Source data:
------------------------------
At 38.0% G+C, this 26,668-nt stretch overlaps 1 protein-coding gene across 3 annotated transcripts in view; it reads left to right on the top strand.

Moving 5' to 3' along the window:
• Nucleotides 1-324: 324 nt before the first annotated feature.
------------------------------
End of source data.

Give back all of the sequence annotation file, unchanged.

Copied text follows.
At 38.0% G+C, this 26,668-nt stretch overlaps 1 protein-coding gene across 3 annotated transcripts in view; it reads left to right on the top strand.

Moving 5' to 3' along the window:
• Nucleotides 1-324: 324 nt before the first annotated feature.